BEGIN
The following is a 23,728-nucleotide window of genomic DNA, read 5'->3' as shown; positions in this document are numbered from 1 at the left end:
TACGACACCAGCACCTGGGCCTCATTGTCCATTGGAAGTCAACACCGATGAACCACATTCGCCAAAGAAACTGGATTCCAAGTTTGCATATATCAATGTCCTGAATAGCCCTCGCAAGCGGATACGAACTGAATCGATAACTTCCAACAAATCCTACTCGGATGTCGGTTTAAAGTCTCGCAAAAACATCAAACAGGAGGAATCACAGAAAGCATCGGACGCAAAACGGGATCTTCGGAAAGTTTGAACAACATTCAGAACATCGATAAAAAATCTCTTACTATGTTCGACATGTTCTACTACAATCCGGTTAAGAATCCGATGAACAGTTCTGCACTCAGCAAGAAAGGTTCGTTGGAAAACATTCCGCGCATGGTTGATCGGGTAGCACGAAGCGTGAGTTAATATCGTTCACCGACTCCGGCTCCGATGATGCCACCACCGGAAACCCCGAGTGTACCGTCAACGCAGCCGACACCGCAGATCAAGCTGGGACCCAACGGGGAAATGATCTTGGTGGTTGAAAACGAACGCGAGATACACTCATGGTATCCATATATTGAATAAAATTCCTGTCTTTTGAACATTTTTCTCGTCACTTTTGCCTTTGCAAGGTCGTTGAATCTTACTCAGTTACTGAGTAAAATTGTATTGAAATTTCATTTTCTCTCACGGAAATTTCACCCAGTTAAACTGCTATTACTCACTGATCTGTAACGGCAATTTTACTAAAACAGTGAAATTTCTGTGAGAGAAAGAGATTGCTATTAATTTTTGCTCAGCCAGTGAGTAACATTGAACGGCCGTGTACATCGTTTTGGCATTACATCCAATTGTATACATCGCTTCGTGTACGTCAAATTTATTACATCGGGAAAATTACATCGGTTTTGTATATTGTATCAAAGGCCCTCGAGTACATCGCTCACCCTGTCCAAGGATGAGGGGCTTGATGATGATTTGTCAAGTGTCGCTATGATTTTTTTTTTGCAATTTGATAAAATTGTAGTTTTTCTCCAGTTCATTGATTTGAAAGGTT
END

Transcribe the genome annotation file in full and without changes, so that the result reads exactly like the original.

The following is a 23,728-nucleotide window of genomic DNA, read 5'->3' as shown; positions in this document are numbered from 1 at the left end:
TACGACACCAGCACCTGGGCCTCATTGTCCATTGGAAGTCAACACCGATGAACCACATTCGCCAAAGAAACTGGATTCCAAGTTTGCATATATCAATGTCCTGAATAGCCCTCGCAAGCGGATACGAACTGAATCGATAACTTCCAACAAATCCTACTCGGATGTCGGTTTAAAGTCTCGCAAAAACATCAAACAGGAGGAATCACAGAAAGCATCGGACGCAAAACGGGATCTTCGGAAAGTTTGAACAACATTCAGAACATCGATAAAAAATCTCTTACTATGTTCGACATGTTCTACTACAATCCGGTTAAGAATCCGATGAACAGTTCTGCACTCAGCAAGAAAGGTTCGTTGGAAAACATTCCGCGCATGGTTGATCGGGTAGCACGAAGCGTGAGTTAATATCGTTCACCGACTCCGGCTCCGATGATGCCACCACCGGAAACCCCGAGTGTACCGTCAACGCAGCCGACACCGCAGATCAAGCTGGGACCCAACGGGGAAATGATCTTGGTGGTTGAAAACGAACGCGAGATACACTCATGGTATCCATATATTGAATAAAATTCCTGTCTTTTGAACATTTTTCTCGTCACTTTTGCCTTTGCAAGGTCGTTGAATCTTACTCAGTTACTGAGTAAAATTGTATTGAAATTTCATTTTCTCTCACGGAAATTTCACCCAGTTAAACTGCTATTACTCACTGATCTGTAACGGCAATTTTACTAAAACAGTGAAATTTCTGTGAGAGAAAGAGATTGCTATTAATTTTTGCTCAGCCAGTGAGTAACATTGAACGGCCGTGTACATCGTTTTGGCATTACATCCAATTGTATACATCGCTTCGTGTACGTCAAATTTATTACATCGGGAAAATTACATCGGTTTTGTATATTGTATCAAAGGCCCTCGAGTACATCGCTCACCCTGTCCAAGGATGAGGGGCTTGATGATGATTTGTCAAGTGTCGCTATGATTTTTTTTTTGCAATTTGATAAAATTGTAGTTTTTCTCCAGTTCATTGATTTGAAAGGTT